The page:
3. 3.0 3.1 Cohn, Gary; Ginger Thompson (1995-06-11). "When a wave of torture and murder staggered a small U.S. ally, truth was a casualty". Baltimore Sun. Archived from the original on 2009-07-26. Retrieved 2009-07-27.
  5. 5.00 5.01 5.02 5.03 5.04 5.05 5.06 5.07 5.08 5.09 5.10 5.11 5.12 5.13 5.14 5.15 5.16 5.17 5.18 5.19 5.20 5.21 5.22 5.23 5.24 5.25 5.26 5.27 Imerman, Vicky; Heather Dean (2009). "Notorious Honduran School of the Americas Graduates". Derechos Human Rights. Archived from the original on 2009-08-03. Retrieved 2009-08-03.
  6. 6.0 6.1 6.2 "U.S. continues to train Honduran soldiers". Republic Broadcasting Network. 2009-07-21. Archived from the original on 2009-08-03. Retrieved 2009-08-03.
  7. PBS News Hour, 16 Oct. 1997, et al. Argentina Death Toll, Twentieth Century Atlas
  8. 8.0 8.1 "The Negroponte File - Negroponte's Chron File from Tenure in Honduras Posted". National Security Archive. 2005-04-12. Archived from the original on 2009-08-02. Retrieved 2009-08-02.
  9. 9.0 9.1 9.2 9.3 9.4 9.5 9.6 9.7 9.8 Holland, Clifton L. (2006-06). "Honduras - Human Rights Workers Denounce Battalion 3-16 Participation in Zelaya Government" (pdf). Mesoamérica Institute for Central American Studies. Archived from the original on 2009-08-03. Retrieved 2009-08-03.
  10. Goodman, Amy (2009-07-31). "Zelaya Speaks". Z Communications. Archived from the original on 2009-07-31. Retrieved 2009-08-01.
  11. "Zelaya sale de Ocotal". El Nuevo Diario (Nicaragua). 2009-08-02. Retrieved 2009-08-03.
  12. Template:Es "Reanudan venta de citas para emisión de pasaportes". La Tribuna. 2009-07-07. Retrieved 2009-08-03.
  13. Leiva, Noe (2009-08-02). "No se avizora el fin de la crisis hondureña". El Nuevo Herald/AFP. Archived from the original on 2009-08-07. Retrieved 2009-08-07.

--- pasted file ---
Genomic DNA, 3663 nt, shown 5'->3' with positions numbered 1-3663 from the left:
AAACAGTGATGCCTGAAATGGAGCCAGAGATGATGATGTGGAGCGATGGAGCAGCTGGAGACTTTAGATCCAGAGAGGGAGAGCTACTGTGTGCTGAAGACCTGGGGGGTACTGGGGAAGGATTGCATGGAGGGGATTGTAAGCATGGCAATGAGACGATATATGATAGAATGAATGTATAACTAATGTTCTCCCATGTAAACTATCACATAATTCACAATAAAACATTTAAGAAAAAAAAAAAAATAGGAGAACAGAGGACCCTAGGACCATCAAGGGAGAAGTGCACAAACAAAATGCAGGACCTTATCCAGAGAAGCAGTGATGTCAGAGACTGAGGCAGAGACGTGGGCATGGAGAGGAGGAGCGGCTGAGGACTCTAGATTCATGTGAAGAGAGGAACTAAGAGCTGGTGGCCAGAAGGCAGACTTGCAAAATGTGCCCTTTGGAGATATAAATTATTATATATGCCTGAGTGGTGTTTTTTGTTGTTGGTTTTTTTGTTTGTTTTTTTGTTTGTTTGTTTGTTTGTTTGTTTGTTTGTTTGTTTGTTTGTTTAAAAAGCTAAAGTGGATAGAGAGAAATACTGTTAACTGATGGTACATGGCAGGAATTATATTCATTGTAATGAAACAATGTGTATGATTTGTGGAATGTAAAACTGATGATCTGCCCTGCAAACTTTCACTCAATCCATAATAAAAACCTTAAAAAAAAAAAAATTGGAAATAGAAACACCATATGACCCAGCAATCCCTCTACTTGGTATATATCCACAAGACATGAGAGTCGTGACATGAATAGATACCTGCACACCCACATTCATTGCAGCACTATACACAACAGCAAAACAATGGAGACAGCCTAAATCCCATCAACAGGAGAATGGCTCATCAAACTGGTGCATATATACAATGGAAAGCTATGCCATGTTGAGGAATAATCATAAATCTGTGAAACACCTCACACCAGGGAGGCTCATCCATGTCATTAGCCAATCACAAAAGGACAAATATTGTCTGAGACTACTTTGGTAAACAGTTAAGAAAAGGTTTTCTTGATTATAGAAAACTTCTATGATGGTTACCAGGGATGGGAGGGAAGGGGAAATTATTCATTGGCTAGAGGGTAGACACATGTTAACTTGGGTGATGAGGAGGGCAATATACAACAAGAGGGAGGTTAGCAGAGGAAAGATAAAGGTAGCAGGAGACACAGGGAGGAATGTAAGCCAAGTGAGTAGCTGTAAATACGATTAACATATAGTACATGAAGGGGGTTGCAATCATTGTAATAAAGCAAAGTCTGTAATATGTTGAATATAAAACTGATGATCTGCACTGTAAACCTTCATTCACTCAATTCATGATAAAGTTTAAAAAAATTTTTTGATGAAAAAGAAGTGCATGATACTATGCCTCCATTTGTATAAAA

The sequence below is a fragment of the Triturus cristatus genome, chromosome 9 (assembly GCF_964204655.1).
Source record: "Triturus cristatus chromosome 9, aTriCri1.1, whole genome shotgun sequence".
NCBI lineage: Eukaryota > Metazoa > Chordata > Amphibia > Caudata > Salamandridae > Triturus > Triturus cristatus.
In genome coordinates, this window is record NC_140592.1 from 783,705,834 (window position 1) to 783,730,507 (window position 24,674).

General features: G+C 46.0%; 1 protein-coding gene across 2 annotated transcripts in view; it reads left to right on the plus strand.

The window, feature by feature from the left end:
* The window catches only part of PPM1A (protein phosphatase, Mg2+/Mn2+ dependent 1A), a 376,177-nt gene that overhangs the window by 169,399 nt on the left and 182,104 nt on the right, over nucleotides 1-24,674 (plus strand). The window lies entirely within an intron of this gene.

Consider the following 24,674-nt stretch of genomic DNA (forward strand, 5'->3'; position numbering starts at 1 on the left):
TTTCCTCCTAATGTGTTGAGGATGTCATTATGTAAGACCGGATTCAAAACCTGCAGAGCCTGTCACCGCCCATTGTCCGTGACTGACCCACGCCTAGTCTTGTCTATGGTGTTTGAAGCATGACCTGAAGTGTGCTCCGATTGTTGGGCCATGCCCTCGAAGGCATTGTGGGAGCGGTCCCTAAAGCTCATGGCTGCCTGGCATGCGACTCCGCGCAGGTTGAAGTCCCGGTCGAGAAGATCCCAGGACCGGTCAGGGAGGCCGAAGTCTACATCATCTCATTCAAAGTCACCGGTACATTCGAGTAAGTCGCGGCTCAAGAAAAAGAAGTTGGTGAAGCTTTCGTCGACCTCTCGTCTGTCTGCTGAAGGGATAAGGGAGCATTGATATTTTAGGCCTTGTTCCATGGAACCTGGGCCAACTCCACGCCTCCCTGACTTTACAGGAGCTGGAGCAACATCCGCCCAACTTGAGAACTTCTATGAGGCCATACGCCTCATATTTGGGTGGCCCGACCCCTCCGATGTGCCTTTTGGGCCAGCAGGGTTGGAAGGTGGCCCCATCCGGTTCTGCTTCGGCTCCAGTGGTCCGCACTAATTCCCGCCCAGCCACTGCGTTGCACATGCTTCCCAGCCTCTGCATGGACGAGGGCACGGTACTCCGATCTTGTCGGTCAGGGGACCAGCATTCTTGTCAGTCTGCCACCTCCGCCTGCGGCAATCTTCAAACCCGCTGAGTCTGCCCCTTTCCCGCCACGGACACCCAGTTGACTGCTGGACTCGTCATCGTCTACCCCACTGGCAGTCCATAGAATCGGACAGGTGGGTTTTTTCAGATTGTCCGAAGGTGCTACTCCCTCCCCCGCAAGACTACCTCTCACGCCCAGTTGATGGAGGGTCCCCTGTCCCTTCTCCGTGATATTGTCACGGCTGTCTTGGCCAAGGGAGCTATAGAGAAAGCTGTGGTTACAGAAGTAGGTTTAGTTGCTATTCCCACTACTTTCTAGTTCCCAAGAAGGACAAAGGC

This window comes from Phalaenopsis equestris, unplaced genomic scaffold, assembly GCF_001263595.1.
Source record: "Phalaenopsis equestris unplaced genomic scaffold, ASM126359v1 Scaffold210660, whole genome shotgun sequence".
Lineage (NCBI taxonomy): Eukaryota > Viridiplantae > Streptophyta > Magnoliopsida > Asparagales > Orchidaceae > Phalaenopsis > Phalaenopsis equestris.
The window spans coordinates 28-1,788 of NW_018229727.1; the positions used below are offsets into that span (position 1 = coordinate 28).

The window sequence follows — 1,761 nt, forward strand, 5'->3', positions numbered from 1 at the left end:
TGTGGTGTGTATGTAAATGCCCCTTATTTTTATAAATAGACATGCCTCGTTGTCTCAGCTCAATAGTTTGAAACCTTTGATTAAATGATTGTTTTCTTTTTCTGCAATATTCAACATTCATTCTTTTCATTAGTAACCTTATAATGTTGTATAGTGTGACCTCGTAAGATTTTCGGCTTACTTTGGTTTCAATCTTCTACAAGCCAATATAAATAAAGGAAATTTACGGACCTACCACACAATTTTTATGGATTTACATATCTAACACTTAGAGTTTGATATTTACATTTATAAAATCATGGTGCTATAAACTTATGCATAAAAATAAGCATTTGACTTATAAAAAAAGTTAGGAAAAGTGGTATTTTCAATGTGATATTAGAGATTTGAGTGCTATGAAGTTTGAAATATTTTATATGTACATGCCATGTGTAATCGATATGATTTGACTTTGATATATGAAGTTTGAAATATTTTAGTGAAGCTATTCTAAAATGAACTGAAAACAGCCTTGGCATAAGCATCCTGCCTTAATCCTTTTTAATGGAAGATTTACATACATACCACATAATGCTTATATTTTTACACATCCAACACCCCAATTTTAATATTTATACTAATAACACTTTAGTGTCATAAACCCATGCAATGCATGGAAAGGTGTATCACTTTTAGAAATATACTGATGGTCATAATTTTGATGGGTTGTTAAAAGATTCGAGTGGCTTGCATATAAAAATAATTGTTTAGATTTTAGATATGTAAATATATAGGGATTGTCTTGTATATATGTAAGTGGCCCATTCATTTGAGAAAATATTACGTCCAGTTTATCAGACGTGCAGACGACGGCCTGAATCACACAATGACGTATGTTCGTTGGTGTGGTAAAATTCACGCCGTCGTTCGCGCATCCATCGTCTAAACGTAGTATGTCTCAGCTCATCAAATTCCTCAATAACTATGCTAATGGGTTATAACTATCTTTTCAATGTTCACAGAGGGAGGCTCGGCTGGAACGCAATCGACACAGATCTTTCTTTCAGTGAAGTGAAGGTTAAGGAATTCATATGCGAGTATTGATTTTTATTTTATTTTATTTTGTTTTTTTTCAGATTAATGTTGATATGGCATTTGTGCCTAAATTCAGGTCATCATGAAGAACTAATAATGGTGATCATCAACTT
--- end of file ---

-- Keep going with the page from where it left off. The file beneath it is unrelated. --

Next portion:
14. Template:Es Mejía, Lilian; Mauricio Pérez, Carlos Girón (2009-07-18). "Pobladores Exigen Nueva Ley De Minería: 71 Detenidos Y 12 Heridos En Batalla Campal". MAC: Mines and Communities. Archived from the original on 2009-08-07. Retrieved 2009-08-07.
  15. 15.00 15.01 15.02 15.03 15.04 15.05 15.06 15.07 15.08 15.09 15.10 15.11 15.12 15.13 15.14 15.15 15.16 15.17 15.18 Declassification Request to the U.S. Government by Honduran National Commissioner for Human Rights, 31 July 1995, see ref for "In Search of Hidden Truths"
  16. "Human Rights Watch World Report 1996 - Honduras". Human Rights Watch. 1996-01-01.,HRW,,HND,3ae6a8b148,0.html. Retrieved 2009-08-03.
  17. 17.0 17.1 Chief of Intelligence, Armed Forces General Staff
  18. 18.0 18.1 in its form as the "Group of 14"
  19. "Honduras: The Facts Speak For Themselves". Human Rights Watch. 1994-07. ISBN 156432-134-7. Retrieved 2009-08-03.
  20. Directorate of National Investigations
  21. 21.0 21.1 "Case N° HOND/02 - MIGUEL ANGEL PAVON SALAZAR - HONDURAS". InterParliamentary Union. 1996-04-20. Retrieved 2009-08-03.

External links

pt:Batalhão 316

Community content is available under CC-BY-SA unless otherwise noted.